Table of Contents
- 1 Overview
- 2 Social Institutions
- 3 Key Gender Statistics
- 1 Education
- 2 Health
- 3 Employment
- 4 References
- 5 See Also
- 6 External Links
- CEDAW: ratified on 12 March 1996 with reservations
- Optional Protocol to CEDAW: not ratified
- National CEDAW report 2011
- Maputo Protocol: N/A
- United Nations Security Council Resolution 1325 (UNSCR 1325): no national action plan
- Women development department of Punjab
- Women development department of Sindh
The Social Institutions and Gender Index (SIGI) measures gender-based discrimination in social norms, practices and laws across 160 countries. The SIGI comprises country profiles, a classification of countries and a database; it serves as a research, policy and advocacy tool for the development community and policy makers. The SIGI covers five dimensions of discriminatory social institutions, spanning major socio-economic areas that affect women’s lives: discriminatory family code, restricted physical integrity, son bias, restricted resources and assets, and restricted civil liberties. The SIGI’s variables quantify discriminatory social institutions such as unequal inheritance rights, early marriage, violence against women, and unequal land and property rights.
In the Social Institutions and Gender Index 2014 Edition, Pakistan’s score was 0.3013, placing it among countries with a high level of discrimination in social institutions. It had very high levels of discrimination in family code and son bias and medium levels in physical integrity, resources and assets and civil liberties. Read the full country profile and access the data here: http://www.genderindex.org/country/pakistan
Key Gender Statistics
- In 2013 the ratio of female to male primary enrollment was 87%.
- In 2013, 67% of girls were enrolled in primary school compared to 77% of boys.
- In 2013, the ratio of female to male secondary enrollment was 74%.
- In 2013, 32% of girls were enrolled in secondary school compared to 43% of boys.
- In 2011, 42% of women aged 15+ were literate compared to 67% of men.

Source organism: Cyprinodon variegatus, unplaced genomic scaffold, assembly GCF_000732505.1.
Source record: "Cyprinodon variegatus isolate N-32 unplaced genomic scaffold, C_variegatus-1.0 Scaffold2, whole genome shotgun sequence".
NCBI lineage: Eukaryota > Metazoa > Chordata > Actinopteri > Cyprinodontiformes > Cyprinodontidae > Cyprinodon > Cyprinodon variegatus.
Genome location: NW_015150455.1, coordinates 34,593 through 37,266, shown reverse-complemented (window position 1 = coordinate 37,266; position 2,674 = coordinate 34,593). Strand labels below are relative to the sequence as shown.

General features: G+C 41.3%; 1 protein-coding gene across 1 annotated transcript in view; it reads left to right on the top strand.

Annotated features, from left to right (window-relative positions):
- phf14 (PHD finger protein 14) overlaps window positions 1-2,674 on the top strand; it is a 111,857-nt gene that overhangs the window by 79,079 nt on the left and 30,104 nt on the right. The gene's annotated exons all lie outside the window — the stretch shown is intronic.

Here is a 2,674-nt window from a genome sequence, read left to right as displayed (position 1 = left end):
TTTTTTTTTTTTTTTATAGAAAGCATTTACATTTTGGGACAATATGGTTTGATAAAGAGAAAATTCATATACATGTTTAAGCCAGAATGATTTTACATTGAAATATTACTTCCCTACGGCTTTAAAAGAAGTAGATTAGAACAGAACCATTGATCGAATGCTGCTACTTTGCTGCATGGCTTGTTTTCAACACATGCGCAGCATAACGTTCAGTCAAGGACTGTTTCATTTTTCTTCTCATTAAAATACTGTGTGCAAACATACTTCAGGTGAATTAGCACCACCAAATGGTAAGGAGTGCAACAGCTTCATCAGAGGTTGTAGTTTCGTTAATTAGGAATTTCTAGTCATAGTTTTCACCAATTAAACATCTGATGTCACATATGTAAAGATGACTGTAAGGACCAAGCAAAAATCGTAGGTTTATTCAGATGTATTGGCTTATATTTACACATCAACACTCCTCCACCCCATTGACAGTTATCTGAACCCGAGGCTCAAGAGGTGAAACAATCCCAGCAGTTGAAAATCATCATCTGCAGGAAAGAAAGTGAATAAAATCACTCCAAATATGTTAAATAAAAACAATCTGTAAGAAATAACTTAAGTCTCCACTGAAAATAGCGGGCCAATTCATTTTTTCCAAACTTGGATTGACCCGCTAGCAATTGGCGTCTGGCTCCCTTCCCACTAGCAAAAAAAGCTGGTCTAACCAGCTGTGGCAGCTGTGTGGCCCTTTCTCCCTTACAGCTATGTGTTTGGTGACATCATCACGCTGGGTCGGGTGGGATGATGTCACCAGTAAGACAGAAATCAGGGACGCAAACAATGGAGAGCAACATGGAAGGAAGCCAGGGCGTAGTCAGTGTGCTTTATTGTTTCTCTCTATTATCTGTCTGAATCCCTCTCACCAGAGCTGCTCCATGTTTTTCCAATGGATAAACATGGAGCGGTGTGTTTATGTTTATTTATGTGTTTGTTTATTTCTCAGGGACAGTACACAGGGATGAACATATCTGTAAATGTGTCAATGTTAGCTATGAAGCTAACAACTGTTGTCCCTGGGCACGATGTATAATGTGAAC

- In 2010, women had on average 4 years of schooling compared to 6 years on average for men.
- In 2013, there were 7 900 maternal deaths, representing 170 maternal deaths for 100 000 births.
- In 2013, the adolescent fertility rate was 27 births per 1,000 adolescent girls (aged 15 to 19)
- In 2013, 20% of married women had an unmet need for family planning.
- In 2013, 26% of the female working-age population was part of the labour force, while 86% of the male working-age population was part of the labour force.
- In 2013, women represented 22% of the total labour force.
- There is no recent data available for women’s share of vulnerable employment.
- In 2014, 76% of women in the labour force were employed in the agricultural sector compared to 34.5% of men in the labour force.
1.World Bank (2015), World Development Indicators (database), http://data.worldbank.org/products/wdi (accessed16 July 2015).
2.World Bank (2015), World Development Indicators (database), http://data.worldbank.org/products/wdi (accessed16 July 2015).
3.Barro R. and J.W. Lee (2014), Educational Attainment Dataset, v.2.0, http://www.barrolee.com/.
- The Gender and Land Rights Database
- Women, Business and the Law, 2016
- Meena : A UNICEF initiative
- Social Institutions and Gender Index (SIGI)
- Gender and Land Rights Database
- Women, Business and the Law: Creating economic opportunity for women
- UN Women Asia/Pacific
- UN Women Pakistan
- UNDP in Pakistan
- Pakistani Women Human Rights Organization
- UNICEF national report Pakistan
- UNICEF country program Pakistan